THE future of one of the Australian Defence Force's most crucial assets, the Black Hawk and Seahawk helicopter fleets, was secured with the awarding of $124 million, four-year contract to maintain the choppers on Tuesday.
Defence Minister Stephen Smith released the ADF's four-year defence capability plan on Tuesday, confirming several commitments made in the 2012-13 budget.
The plan outlined 111 defence projects, worth up to $153 billion over many years if approved, and where the projects are in the approvals process.
Among other new contracts announced was a $25 million contract for BAE Systems UK to upgrade Australia's Hawk lead-in fighter jet trainers, two new artillery and mortar radars for use in Afghanistan and a $38 million satellite communications contract.
Mr Smith said the completion of the various new contracts would improve defence protection in Afghanistan and upgrade communications systems for Australia-United States joint operations in the Asia-Pacific.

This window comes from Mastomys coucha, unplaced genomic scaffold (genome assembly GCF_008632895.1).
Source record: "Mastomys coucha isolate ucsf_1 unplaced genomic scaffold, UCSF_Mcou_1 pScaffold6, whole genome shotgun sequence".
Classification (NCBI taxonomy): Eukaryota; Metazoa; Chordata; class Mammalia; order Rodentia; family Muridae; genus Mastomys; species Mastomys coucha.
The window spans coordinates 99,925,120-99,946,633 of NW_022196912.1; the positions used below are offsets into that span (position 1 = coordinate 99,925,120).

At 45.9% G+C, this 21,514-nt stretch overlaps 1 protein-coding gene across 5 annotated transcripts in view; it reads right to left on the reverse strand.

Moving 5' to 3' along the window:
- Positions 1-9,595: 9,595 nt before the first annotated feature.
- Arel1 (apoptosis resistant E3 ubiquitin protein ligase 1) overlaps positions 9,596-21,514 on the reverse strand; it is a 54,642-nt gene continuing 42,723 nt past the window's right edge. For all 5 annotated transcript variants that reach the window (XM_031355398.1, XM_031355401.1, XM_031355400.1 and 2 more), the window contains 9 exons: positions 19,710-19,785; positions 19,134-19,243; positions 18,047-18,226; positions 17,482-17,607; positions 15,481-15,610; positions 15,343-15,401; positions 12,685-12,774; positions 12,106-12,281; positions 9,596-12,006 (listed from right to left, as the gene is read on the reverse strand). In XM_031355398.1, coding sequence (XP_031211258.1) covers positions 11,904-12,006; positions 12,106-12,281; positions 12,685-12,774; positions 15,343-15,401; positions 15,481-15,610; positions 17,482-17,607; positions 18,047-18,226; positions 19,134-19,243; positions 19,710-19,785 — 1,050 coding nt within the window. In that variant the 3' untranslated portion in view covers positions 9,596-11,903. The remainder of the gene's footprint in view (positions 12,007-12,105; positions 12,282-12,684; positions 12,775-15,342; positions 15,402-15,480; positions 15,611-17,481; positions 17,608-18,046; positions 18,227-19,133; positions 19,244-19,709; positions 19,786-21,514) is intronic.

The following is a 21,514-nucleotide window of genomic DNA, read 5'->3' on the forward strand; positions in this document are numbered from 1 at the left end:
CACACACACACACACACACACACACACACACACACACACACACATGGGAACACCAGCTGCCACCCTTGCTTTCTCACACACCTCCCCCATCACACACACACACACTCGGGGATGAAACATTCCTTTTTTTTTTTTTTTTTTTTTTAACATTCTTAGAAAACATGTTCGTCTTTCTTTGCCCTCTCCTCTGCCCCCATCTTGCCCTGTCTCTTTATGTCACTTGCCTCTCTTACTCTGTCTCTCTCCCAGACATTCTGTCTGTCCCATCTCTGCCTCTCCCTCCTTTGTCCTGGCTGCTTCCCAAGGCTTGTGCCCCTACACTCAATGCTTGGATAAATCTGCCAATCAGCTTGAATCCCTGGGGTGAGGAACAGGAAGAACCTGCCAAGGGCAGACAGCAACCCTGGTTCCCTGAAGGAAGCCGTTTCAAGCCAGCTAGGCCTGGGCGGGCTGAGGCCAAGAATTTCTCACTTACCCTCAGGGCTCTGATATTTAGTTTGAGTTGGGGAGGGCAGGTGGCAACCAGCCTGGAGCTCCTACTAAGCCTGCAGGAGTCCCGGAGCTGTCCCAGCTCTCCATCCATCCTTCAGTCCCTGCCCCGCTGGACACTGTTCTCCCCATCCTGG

The single largest contract, a US$269 million job to complete a bomb laser guidance system, expands the range aircrew have to target enemy defences.
Testing on the laser guidance system has been under way to ensure the system will have a lower chance of causing collateral damage and unnecessary deaths.
- $124.8m: Four-year contract with Sikorsky Helitech for maintenance of Australia's Black Hawk and Seahawk fleets.
- $270m: Australia's enhanced Joint Direct Attack Munition (JDAM) has completed its first round of testing. The JDAM converts an unguided bomb into a guided weapon that can be launched from the Classic Hornet and Super Hornet aircraft and in the future by the Joint Strike Fighter.
- Two new Counter Rocket Artillery and Mortar (C-RAM) Giraffe radars have been accepted by Defence for operations in Afghanistan - to detect and warn against indirect fire attacks on the Tarin Kot base.
- $38m: Contract with ViaSat Incorporated to deliver the ADF Ultra High Frequency Network Control System.
- $25m: BAE Systems in the UK to start upgrade activities on the RAAF fast jet training capability, otherwise known as the Hawk - the training aircraft for the ADF's fast jet pilots before they move on to the Classic Hornet or Super Hornet and the future Joint Strike Fighter.
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